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Columns & Archives

Along with the daily feature articles from our columnists, read works from our past contributors in the categories of prose, poetry and visual art, alongside interviews and other musings.


Of Mums & Daughters by Adritanaya Tiwari

Art: The Unconditional by Shalini Nair

The following piece of prose is published under An Archive for Our Mothers a literary archive created by All Ears to celebrate Mothers' Day 2021.


Just another evening, Maa teases the thought of singing in front of a crowd again, going through a mental list of songs that had only seen the walls of our home, I have never seen this kind of happiness before, the more I watch her smile, the more warm I feel. If love was a feeling, it would be a mother’s smile.

If I come to think of it, no one really taught me, told me to love my mother. They expected it to come to me naturally, but didn't specify how. If I come to think of it, for the longest time, I didn't really love Maa, I simply liked her for doing for me what I wouldn’t do for myself and what no one else would dream to.

I think I was six or so, when I first realized my mother wasn’t a celestial being, some kind of superhero, someone too incredible to be human. But the truth about her strength only really hit me last year.

Sometime, I go back to that time, and try to live it through Maa’s eyes, looking at her only daughter, a thing of beauty and potential sobbing to pain, hands clasped around the wheelchair. While I struggled to exist, she clung onto hope, praying, dreaming of the day she’d see me smiling, walking on my own feet again.

There’s something about pain, agony, the kind that comes too soon and lasts too long. There’s something it does to the way you look at things, at the people around you, like a kind of rain, that pulls off rose tinted glasses and washes off the rest.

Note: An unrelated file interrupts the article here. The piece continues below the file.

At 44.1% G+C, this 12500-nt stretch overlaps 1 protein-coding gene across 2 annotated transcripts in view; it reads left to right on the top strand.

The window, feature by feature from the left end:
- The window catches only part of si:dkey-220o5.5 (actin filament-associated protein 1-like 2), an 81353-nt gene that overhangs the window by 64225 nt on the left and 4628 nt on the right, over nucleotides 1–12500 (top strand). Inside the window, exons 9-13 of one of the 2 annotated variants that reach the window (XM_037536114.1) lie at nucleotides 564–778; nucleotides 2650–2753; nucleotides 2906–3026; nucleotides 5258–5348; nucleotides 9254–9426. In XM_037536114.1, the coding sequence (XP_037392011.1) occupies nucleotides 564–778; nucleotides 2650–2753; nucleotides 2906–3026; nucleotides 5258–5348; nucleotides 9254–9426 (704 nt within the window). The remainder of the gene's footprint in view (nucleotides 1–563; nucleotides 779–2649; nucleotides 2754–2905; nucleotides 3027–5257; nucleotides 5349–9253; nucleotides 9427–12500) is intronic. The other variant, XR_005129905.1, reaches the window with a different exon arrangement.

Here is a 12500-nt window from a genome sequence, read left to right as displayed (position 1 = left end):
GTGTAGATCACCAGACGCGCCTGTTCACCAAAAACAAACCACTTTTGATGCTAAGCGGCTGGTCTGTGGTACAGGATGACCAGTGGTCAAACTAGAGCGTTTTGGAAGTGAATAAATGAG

I can see Maa now, clearer than I ever have. I don’t see the cute little lady joking around about how much time she had when she was my age to pursue a hobby and make a living. I see a woman , independent, strong, determined, the stuff of feminists and superheroes, changing five modes of transport to get to her Hindustani Classical vocal lessons after working hours, travelling back again, it would be dark by the tie she got home but she didn’t rest, she got back to her riyaaz, practicing for as long as she could until it was time to sleep.

Every time she talks to me about her favorite poem, I remember the day I found diary of hers, the one filled with poems she wrote to me, one of them thanking me for coming in her life, another apologizing for her flaws and everything she might not be able to give me. I think I cried that day.

Some times, these days we talk about the year that passed, she smiles and says she’s proud of me for surviving. I always focus on her eyes, and find a billion silent prayers and a single teardrop threatening to fall.

Today I see Maa as she is, a woman as soft as rose petals floating on water and as strong as the Mountains she belongs to, and I wonder what she might have achieved had I never been in the equation.

Today, I feel Maa in my bones.

That Mehdi Hassan ghazal she hums often, that crinkling of her eyes as she laughs, that poetry she finds in everything, that zest for life that keeps her going.

And if I come to think of it, I never really loved her, I don't think a four letter word can do justice to all she’s done, to what I feel for her, in fact I don't think I can ever really love her.

How do I love someone akin to a goddess, someone I don’t deserve? Do I have the authority to do that?

Can you? Let a four lettered word decide your existence?


That's what I thought.

By: Adritanaya Tiwari


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